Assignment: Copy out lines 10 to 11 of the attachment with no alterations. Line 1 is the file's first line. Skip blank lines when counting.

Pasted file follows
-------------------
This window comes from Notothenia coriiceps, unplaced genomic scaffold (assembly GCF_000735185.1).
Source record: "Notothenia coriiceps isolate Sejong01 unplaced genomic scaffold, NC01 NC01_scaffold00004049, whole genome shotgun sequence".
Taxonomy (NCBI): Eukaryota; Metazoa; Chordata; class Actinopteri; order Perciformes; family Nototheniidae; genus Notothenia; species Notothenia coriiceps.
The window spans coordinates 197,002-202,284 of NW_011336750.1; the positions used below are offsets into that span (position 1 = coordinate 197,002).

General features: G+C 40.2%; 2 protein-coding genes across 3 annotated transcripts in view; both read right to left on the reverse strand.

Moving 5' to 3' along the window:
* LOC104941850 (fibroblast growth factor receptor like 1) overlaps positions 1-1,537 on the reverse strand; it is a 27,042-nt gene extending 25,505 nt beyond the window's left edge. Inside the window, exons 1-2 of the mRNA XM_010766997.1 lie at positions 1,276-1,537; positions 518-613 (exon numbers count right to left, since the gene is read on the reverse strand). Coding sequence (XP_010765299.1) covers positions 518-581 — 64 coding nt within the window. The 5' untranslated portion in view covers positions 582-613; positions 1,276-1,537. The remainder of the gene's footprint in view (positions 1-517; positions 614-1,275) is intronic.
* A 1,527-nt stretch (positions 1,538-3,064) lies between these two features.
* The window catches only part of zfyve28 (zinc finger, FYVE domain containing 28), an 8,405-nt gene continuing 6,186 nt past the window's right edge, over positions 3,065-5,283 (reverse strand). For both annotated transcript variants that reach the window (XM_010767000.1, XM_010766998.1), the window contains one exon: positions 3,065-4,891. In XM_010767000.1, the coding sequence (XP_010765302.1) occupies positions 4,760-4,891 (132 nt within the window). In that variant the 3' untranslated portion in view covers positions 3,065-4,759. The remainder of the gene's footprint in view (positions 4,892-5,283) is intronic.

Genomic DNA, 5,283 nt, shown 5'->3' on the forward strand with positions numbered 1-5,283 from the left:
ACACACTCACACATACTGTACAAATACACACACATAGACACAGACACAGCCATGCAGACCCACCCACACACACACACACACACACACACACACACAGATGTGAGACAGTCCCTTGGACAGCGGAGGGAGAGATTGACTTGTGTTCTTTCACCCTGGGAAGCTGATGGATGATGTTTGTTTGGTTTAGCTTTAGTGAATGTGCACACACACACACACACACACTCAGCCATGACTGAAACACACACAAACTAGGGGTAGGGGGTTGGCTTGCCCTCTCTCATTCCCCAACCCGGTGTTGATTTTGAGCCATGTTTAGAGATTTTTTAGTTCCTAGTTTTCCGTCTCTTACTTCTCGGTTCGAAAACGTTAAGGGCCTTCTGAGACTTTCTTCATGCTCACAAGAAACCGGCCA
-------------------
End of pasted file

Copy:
Genomic DNA, 5,283 nt, shown 5'->3' on the forward strand with positions numbered 1-5,283 from the left:
ACACACTCACACATACTGTACAAATACACACACATAGACACAGACACAGCCATGCAGACCCACCCACACACACACACACACACACACACACACACAGATGTGAGACAGTCCCTTGGACAGCGGAGGGAGAGATTGACTTGTGTTCTTTCACCCTGGGAAGCTGATGGATGATGTTTGTTTGGTTTAGCTTTAGTGAATGTGCACACACACACACACACACACTCAGCCATGACTGAAACACACACAAACTAGGGGTAGGGGGTTGGCTTGCCCTCTCTCATTCCCCAACCCGGTGTTGATTTTGAGCCATGTTTAGAGATTTTTTAGTTCCTAGTTTTCCGTCTCTTACTTCTCGGTTCGAAAACGTTAAGGGCCTTCTGAGACTTTCTTCATGCTCACAAGAAACCGGCCA